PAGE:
After this last week, walking through Jerusalem as if tiptoeing through a firing range, it was good to return home to the Galilee.
Here in the Galil, I am reminded that the old adage, “Don’t sweat the small stuff!” doesn’t always work in Israel. Quite the opposite. If I start worrying about the big picture, about the Palestinians, about the delicate social structure of multi-ethnic and multi-religious Israel, about ISIS and about Iran… It’s not easy to find solutions or even comfort.
Today I sweated the small stuff.
This morning my daughter and I picked up two elderly hitchers, a man and his wife. They had been picking olives on their land, and were returning home with buckets and plastic bags full.
It was tough.
The old lady enthusiastically pushed a gift of a bag of olives into my daughter’s lap, giving her a careful and swift explanation as to how to turn them into oil.
For although my daughter’s Arabic was good enough to work out how many days to soak the olives, and with what ingredients, one word – accompanied by vigorous hand-gestures – evaded her. We parted with many thanks but no idea as to the key action required for the oil. It wasn’t until we reached a good internet connection that we discovered that she had instructed us to shake the bag of soaked olives, and not to crush them. Same kind of gesture…
It was touch and go for a while, but we made it through.
Then this afternoon we went for food. My brother had come to visit from the UK after a short academic conference in Israel. They’d been culinarily so spoiled during the conference that he was desperate for a falafel. We went to my old haunt. Two Arab guys from Dir El Assad, working from the old center of Karmiel. They were happy to see me, and were very gracious to my brother, until one of them found out that we hailed from Manchester, England.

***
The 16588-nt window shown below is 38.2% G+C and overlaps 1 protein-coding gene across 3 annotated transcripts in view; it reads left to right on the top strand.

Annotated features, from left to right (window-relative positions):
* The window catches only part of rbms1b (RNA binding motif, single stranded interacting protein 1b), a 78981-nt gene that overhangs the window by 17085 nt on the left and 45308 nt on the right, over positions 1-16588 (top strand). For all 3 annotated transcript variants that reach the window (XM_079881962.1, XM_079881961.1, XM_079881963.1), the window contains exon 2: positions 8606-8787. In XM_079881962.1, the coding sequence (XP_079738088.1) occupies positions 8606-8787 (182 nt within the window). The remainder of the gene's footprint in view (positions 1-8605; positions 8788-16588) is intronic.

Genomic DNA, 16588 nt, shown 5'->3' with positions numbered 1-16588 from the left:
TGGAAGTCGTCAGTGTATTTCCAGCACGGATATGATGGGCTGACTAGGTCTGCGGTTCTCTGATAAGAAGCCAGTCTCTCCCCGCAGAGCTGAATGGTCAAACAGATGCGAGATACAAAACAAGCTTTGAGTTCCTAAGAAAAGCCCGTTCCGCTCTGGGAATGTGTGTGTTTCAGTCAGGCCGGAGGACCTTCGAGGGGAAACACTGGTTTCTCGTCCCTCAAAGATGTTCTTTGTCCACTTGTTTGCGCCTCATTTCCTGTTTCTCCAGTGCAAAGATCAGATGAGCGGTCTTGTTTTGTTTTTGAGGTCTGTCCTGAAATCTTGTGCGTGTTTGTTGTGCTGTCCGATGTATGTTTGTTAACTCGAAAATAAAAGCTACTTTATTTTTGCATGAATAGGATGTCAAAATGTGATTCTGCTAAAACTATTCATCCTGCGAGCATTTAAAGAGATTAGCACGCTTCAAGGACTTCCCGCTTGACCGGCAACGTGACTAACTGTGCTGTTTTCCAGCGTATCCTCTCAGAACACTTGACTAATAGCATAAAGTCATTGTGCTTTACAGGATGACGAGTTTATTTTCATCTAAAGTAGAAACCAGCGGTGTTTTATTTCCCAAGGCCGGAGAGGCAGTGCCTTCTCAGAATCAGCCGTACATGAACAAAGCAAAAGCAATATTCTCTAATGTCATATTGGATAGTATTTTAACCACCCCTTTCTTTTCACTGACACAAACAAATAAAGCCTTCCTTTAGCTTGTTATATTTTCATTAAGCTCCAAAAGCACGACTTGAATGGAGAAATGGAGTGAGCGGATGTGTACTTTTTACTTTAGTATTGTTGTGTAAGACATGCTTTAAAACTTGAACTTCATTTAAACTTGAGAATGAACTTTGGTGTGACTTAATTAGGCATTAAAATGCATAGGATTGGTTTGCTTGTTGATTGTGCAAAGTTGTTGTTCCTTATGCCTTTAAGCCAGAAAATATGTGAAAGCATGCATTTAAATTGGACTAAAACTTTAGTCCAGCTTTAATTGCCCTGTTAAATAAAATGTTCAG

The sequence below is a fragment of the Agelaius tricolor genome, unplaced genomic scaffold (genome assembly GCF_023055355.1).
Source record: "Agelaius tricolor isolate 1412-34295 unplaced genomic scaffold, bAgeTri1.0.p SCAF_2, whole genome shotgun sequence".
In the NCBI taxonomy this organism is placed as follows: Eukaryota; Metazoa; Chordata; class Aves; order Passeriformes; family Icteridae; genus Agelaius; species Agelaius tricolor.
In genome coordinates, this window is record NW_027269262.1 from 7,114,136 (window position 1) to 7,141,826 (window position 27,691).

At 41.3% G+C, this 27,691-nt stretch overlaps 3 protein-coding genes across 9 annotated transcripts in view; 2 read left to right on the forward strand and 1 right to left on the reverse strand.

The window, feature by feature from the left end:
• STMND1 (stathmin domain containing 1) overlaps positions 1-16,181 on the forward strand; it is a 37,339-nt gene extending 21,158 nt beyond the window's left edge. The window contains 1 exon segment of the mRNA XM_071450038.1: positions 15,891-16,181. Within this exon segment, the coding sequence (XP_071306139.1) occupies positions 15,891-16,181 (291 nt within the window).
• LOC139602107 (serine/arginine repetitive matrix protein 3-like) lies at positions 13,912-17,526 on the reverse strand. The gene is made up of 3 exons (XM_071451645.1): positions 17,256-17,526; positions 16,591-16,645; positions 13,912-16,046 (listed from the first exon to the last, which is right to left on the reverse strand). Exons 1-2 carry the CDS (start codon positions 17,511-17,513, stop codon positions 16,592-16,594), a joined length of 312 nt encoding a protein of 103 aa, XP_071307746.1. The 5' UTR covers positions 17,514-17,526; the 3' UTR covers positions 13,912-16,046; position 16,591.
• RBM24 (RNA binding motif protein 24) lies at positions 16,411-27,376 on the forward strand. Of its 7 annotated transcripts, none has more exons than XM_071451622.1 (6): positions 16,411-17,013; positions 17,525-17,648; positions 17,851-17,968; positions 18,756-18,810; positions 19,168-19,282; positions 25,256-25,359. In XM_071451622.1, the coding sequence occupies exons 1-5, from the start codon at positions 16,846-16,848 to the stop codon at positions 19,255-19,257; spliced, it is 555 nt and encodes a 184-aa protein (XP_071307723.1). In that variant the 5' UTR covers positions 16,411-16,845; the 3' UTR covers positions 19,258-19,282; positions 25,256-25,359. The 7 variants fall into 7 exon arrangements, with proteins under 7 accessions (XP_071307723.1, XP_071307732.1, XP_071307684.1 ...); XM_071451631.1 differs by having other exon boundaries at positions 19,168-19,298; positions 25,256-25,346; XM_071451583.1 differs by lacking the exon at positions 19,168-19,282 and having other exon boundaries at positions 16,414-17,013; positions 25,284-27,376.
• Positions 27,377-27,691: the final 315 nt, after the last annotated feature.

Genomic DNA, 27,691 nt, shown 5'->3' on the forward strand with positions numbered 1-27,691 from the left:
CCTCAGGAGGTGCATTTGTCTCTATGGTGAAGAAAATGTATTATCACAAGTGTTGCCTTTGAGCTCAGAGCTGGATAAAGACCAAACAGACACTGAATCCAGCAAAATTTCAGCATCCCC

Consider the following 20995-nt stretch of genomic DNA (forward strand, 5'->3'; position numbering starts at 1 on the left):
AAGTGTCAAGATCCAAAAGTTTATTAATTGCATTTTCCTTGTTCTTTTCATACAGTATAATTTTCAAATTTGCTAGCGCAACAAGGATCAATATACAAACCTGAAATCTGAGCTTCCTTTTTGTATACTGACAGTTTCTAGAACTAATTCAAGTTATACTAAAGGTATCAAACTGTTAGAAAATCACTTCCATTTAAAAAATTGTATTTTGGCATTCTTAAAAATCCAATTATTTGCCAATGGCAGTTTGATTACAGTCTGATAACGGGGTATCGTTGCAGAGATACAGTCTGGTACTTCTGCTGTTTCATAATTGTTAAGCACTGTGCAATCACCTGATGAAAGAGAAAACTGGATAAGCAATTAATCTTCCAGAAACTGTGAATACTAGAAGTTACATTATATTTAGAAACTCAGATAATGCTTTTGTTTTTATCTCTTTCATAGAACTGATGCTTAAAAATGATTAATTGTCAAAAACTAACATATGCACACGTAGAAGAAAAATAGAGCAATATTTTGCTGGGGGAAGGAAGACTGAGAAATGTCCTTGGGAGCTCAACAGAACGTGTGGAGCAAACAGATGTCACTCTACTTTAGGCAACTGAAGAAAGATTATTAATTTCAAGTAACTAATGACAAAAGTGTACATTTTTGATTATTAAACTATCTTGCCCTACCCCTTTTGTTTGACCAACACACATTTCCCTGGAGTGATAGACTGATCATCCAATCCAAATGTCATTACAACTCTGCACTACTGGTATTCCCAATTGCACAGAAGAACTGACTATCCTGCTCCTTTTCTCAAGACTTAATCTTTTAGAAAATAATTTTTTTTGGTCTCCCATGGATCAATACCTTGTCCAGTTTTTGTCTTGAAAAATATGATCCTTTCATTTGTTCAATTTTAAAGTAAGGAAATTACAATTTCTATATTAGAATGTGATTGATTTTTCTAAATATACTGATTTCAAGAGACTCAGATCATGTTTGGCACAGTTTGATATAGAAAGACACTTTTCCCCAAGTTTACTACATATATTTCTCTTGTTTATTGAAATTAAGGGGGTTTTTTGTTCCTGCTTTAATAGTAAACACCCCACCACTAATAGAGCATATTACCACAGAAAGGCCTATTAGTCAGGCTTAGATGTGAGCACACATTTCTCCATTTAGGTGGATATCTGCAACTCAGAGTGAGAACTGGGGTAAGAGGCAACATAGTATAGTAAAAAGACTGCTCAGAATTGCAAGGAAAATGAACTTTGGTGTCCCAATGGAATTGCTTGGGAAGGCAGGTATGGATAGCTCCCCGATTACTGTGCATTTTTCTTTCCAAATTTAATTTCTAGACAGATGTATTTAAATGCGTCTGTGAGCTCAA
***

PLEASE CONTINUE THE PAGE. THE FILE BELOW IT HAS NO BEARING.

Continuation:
His face clouded over. My face clouded over. We sweated.
For him to meet two fans of Manchester United soccer club, when he was a passionate fan of Bayern Munich (a team Manchester United had famously beaten in the 1999 European Cup Final), was very difficult for him. The bitterness of a historical defeat hung painfully between us as we sat, munching into tahini-soaked falafel in the heart of the Galilee.
He and I still giggled a lot and had a hug goodbye, but it was close.
Back home on Tuval, my brother and I faced the final test. Sitting in the visitor’s center of Jonny Stern, tasting his boutique wines. The grapes had been picked from Tuval’s fields, the wines had won awards throughout the world, and we were in a bind. Which wine to choose for tonight’s Friday night meal, when every single wine we tasted had won some Golden Cluster award from some wine festival around the world?
We sweated the small stuff all day.
It felt good.
(We plumped for the Cabernet Sauvignon Reserve…)